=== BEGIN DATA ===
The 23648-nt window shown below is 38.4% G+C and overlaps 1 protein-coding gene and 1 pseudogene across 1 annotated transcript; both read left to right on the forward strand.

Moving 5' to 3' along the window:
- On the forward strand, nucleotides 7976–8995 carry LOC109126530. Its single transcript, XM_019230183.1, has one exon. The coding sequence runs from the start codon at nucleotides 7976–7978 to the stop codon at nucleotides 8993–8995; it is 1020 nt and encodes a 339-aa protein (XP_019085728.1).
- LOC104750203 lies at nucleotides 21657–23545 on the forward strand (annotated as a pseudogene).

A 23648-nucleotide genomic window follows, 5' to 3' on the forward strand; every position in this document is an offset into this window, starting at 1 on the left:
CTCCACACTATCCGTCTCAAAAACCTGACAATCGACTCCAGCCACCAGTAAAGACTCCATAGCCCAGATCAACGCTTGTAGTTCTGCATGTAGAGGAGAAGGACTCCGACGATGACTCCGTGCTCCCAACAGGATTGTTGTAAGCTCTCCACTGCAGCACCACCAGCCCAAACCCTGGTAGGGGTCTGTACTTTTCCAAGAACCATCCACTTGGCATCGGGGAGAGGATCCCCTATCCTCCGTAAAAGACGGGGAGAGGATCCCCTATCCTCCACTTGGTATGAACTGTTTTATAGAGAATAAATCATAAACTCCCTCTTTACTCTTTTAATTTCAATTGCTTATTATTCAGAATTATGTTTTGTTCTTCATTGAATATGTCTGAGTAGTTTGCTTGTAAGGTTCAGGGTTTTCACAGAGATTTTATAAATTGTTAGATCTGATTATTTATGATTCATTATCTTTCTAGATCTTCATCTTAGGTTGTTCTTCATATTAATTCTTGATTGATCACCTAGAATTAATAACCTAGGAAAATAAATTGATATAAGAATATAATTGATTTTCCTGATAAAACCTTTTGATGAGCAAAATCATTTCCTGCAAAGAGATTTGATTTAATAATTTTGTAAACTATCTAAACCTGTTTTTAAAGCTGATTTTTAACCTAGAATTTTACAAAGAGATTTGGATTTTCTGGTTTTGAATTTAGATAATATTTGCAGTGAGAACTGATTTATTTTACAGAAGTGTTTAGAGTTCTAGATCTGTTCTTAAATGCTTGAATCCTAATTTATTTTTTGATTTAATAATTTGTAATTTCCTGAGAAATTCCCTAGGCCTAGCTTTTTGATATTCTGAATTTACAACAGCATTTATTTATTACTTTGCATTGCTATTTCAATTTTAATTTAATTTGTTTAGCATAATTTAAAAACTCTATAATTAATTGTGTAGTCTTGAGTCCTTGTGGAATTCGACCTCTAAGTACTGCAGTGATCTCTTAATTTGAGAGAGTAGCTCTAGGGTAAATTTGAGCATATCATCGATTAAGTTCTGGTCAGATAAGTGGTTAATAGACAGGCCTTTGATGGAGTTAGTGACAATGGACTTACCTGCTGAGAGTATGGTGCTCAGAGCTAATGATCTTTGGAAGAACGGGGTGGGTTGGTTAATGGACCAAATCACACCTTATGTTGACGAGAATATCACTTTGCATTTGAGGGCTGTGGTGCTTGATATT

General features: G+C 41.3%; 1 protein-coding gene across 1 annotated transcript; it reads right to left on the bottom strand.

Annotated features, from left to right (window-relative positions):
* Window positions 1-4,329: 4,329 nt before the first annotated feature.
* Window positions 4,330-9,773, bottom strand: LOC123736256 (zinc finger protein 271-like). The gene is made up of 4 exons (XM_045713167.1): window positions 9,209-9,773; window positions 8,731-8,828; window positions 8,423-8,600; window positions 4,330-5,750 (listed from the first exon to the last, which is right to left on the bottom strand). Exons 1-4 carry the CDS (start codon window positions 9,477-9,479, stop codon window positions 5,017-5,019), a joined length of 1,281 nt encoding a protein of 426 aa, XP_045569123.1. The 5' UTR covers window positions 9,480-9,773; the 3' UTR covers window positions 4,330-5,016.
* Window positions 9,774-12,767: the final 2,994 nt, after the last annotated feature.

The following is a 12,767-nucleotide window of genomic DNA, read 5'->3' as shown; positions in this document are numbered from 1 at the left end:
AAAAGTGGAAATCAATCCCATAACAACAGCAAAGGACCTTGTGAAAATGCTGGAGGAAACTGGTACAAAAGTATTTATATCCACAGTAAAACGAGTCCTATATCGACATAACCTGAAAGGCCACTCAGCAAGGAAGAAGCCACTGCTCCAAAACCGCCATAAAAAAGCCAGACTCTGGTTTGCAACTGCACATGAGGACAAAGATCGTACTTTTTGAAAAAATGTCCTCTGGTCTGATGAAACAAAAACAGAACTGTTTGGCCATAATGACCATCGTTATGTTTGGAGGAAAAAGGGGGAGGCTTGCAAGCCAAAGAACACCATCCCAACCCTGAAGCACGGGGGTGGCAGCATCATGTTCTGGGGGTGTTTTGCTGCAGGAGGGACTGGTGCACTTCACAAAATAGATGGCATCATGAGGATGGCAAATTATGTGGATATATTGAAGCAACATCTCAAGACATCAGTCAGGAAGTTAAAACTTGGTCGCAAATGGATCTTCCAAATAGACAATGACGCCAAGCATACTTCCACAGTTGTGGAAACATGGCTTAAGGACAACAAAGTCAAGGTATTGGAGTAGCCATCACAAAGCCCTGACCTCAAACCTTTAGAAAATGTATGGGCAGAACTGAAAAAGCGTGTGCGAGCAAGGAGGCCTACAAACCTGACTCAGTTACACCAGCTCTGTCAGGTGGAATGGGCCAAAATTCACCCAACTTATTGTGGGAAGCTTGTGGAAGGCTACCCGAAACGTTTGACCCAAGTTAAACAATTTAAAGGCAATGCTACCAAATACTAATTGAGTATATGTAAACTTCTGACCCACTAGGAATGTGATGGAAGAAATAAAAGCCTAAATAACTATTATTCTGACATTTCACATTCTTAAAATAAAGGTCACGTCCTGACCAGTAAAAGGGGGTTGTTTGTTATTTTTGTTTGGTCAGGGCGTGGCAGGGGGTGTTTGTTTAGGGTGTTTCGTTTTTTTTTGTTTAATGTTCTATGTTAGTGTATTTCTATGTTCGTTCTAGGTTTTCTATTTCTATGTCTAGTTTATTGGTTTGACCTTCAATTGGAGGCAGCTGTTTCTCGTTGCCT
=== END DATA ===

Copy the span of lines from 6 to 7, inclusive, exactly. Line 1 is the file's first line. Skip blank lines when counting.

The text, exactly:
CTCCACACTATCCGTCTCAAAAACCTGACAATCGACTCCAGCCACCAGTAAAGACTCCATAGCCCAGATCAACGCTTGTAGTTCTGCATGTAGAGGAGAAGGACTCCGACGATGACTCCGTGCTCCCAACAGGATTGTTGTAAGCTCTCCACTGCAGCACCACCAGCCCAAACCCTGGTAGGGGTCTGTACTTTTCCAAGAACCATCCACTTGGCATCGGGGAGAGGATCCCCTATCCTCCGTAAAAGACGGGGAGAGGATCCCCTATCCTCCACTTGGTATGAACTGTTTTATAGAGAATAAATCATAAACTCCCTCTTTACTCTTTTAATTTCAATTGCTTATTATTCAGAATTATGTTTTGTTCTTCATTGAATATGTCTGAGTAGTTTGCTTGTAAGGTTCAGGGTTTTCACAGAGATTTTATAAATTGTTAGATCTGATTATTTATGATTCATTATCTTTCTAGATCTTCATCTTAGGTTGTTCTTCATATTAATTCTTGATTGATCACCTAGAATTAATAACCTAGGAAAATAAATTGATATAAGAATATAATTGATTTTCCTGATAAAACCTTTTGATGAGCAAAATCATTTCCTGCAAAGAGATTTGATTTAATAATTTTGTAAACTATCTAAACCTGTTTTTAAAGCTGATTTTTAACCTAGAATTTTACAAAGAGATTTGGATTTTCTGGTTTTGAATTTAGATAATATTTGCAGTGAGAACTGATTTATTTTACAGAAGTGTTTAGAGTTCTAGATCTGTTCTTAAATGCTTGAATCCTAATTTATTTTTTGATTTAATAATTTGTAATTTCCTGAGAAATTCCCTAGGCCTAGCTTTTTGATATTCTGAATTTACAACAGCATTTATTTATTACTTTGCATTGCTATTTCAATTTTAATTTAATTTGTTTAGCATAATTTAAAAACTCTATAATTAATTGTGTAGTCTTGAGTCCTTGTGGAATTCGACCTCTAAGTACTGCAGTGATCTCTTAATTTGAGAGAGTAGCTCTAGGGTAAATTTGAGCATATCATCGATTAAGTTCTGGTCAGATAAGTGGTTAATAGACAGGCCTTTGATGGAGTTAGTGACAATGGACTTACCTGCTGAGAGTATGGTGCTCAGAGCTAATGATCTTTGGAAGAACGGGGTGGGTTGGTTAATGGACCAAATCACACCTTATGTTGACGAGAATATCACTTTGCATTTGAGGGCTGTGGTGCTTGATATT

General features: G+C 41.3%; 1 protein-coding gene across 1 annotated transcript; it reads right to left on the bottom strand.